End of the western congestion charge welcomed by commuters
Commuters in Kensal Rise say they are pleased the ‘unfair’ charge has been scrapped
The mayor’s decision to scrap the Western extension zone (WEZ) of the congestion charge has been welcomed by residents and commuters.
Christmas Eve was the final day drivers had to pay the controversial �8 daily charge, which was introduced by former London Mayor Ken Livingstone in 2007.
It was scrapped by his successor Boris Johnson following a public consultation.
Mr Sean O’ Reilly, who lives in Watford and works as a window cleaner in Brent, said: “I’m pleased they are getting rid of it.
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“I travel to work in my van and every Tuesday I work in Westbourne Grove, and I had to pay the charge, and the money added up. It will be nice not to have to pay it.”
Mr Muhammed Gulbhar, who works at Pound Plus discount shop in Chamberlayne Road, Kensal Rise, on the border of the congestion charging zone, said: “It is good they have got rid of it.
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“It was unfair on drivers to have to fork out that much. A lot of people depend on their cars to get around and make a living.”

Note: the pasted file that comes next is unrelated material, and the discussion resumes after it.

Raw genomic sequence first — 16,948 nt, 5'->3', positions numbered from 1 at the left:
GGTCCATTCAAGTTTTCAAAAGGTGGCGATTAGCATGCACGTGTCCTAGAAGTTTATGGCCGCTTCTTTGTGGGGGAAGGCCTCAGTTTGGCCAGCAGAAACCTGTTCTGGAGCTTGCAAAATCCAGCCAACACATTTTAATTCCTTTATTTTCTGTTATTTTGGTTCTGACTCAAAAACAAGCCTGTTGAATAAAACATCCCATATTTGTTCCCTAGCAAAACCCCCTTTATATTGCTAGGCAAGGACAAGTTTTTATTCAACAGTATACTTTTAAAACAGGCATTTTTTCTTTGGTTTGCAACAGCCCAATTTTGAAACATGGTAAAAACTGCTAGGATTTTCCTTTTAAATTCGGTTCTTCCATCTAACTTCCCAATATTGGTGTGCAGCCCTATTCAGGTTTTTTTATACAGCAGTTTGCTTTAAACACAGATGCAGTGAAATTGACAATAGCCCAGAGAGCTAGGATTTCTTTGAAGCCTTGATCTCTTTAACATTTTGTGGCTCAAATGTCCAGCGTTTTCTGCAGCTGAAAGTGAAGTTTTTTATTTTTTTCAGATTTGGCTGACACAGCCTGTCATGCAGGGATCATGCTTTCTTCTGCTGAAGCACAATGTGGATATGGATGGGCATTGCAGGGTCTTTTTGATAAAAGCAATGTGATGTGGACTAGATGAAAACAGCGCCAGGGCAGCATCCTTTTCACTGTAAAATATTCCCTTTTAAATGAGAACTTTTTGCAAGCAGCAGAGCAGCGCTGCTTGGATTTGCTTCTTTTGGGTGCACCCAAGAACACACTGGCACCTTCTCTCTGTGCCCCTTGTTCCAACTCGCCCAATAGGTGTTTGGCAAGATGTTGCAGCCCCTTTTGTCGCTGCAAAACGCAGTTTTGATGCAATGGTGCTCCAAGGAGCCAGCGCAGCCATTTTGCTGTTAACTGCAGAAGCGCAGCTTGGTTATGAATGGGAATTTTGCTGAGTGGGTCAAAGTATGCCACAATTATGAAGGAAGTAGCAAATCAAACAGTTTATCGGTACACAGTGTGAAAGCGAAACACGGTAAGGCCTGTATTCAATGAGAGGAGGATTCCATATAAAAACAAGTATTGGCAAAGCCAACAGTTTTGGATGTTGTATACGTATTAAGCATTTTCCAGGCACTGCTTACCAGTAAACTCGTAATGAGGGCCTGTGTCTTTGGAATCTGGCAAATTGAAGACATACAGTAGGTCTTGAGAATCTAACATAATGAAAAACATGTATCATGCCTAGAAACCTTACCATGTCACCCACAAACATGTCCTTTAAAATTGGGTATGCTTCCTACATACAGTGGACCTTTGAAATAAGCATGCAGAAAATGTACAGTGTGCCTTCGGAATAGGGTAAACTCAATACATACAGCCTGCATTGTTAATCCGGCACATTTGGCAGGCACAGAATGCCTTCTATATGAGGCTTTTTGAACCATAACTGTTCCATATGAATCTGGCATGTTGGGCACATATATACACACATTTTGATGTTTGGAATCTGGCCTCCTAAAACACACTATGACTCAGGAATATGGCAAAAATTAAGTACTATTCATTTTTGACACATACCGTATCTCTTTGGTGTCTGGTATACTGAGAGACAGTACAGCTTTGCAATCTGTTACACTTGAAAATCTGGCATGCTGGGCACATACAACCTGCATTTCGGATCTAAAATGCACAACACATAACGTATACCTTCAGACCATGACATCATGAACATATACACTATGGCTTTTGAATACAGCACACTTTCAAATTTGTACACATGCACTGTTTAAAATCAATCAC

Environmental campaigners have warned that polluting air emissions could rise if WEZ is scrapped as people ditch public transport and return to their cars.
But this claim was rebuffed by residents.
Michael Leroy, a hospital administrator living in Chevening Road, said: “It is about time they stopped it.
“I get the tube to work but I do drive and I have a lot of sympathy for people who have to pay the charge, particularly those who work within the congestion zone.
“It won’t prevent people from travelling on public transport because people take the most convenient form of travel – whatever this may be.”
The western extension zone ran from Harrow Road in the north and Scrubs Lane in the West, to the Embankment.